Going by where the flame came out, the explosion originated in the torpedo room, and not from the tubes. Of the two explosions, the first one, or the “trigger,” could not have been a warhead explosion (which, given the design, could have happened only had there been a tremendous shock to the unarmed weapons). Considering that heat and flame intensity would have been much higher after a second explosion, and that it did not cause a further 16 explosions, the second too could not have been a warhead explosion. Therefore, prima facie the trigger explosion appears to be from the weapon fuel — i.e. either oxygen from the torpedo or the booster of the missile. Anyhow what is important is that apparently damaging explosions were caused just from the trigger source and the adjacent weapon. Other weapons do not appear to have contributed to the damage. The Board of Inquiry, I am sure, will concentrate on these issues.
Normally an investigation would have recourse to various materials, log books and eyewitness accounts. In this incident, the spread of the flame from the forward compartments to the control would have incinerated everything. Reconstructing the events that led to the accident would be difficult, to say the least. Therefore the board will have to depend on advanced forensics to help it analyse the incident. Essentially this would entail chemical analysis of various materials to see if we can determine the nature of fuel that caused the burn. A lot of valuable evidence will lie in the debris of the fore ends. Much of this will be diluted by the sea water and most of it will be lost in the pumping out that will have to be done to bring the submarine to the surface. The Board of Inquiry will need to take advice from experts in forensic chemical and accident investigation to chalk out a course of action to collect samples before it is too late.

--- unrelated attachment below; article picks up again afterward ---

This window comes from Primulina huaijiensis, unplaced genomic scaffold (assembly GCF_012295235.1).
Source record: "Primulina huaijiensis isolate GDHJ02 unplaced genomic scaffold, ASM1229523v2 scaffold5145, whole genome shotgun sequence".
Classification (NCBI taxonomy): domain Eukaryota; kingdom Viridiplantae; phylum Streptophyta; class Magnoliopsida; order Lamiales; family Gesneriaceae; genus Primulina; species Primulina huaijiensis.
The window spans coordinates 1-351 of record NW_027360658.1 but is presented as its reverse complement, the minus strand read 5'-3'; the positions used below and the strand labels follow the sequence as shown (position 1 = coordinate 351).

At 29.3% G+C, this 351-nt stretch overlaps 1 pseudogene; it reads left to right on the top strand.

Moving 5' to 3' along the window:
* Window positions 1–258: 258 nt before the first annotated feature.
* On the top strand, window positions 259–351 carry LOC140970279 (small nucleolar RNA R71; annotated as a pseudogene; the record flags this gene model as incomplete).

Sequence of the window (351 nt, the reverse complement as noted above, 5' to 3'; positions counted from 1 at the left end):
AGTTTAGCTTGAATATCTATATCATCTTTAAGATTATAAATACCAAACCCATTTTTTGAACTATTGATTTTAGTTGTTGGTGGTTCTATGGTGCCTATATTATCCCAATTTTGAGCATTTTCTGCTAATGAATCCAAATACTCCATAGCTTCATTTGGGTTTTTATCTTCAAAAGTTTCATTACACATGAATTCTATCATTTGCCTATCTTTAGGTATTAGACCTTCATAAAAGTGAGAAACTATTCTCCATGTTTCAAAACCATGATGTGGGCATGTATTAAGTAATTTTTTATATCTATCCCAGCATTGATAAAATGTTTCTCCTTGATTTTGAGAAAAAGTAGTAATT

The damage control design basis of the submarines provides for survival and maintenance of sufficient reserve of buoyancy when the pressure hull is breached and one compartment is fully flooded and two adjacent ballast tanks are destroyed. When this happens, the submarine is trimmed for neutral buoyancy. The submarine puts on a diving trim by flooding various tanks only when at sea, so as to avoid having to flood the tanks with the dirty water in the harbour. Therefore, Sindhurakshak would have been 100 tonnes lighter than its normal diving trim. Despite this the submarine sank alongside. Nobody can provide a design basis that would allow flotation under conditions that existed on the Sindhurakshak on that fateful night.
What is worrying is that had the accident occurred when the submarine was out at sea, the death toll would have been devastating and there would have been no chance of salvaging any part of it. The Navy does not have any submarine rescue capability. The Deep Submergence Rescue Vehicle programme has not borne results even 13 years after the Kursk incident. There was much hot air after the Russian disaster but we still do not have the capability.
The Chief of Naval Staff said we should hope for the best and prepare for the worst. It is high time that we equip ourselves for the worst and also teach ourselves to ensure that we have the best.
(The writer, who retired as Flag officer Commanding-in-Chief of the Southern Naval Command, was a submariner who served on Foxtrot and Shishumar-class submarines. He was Flag Officer Submarines and ACNS (Subs) before becoming Inspector General, Nuclear Safety in the Navy.)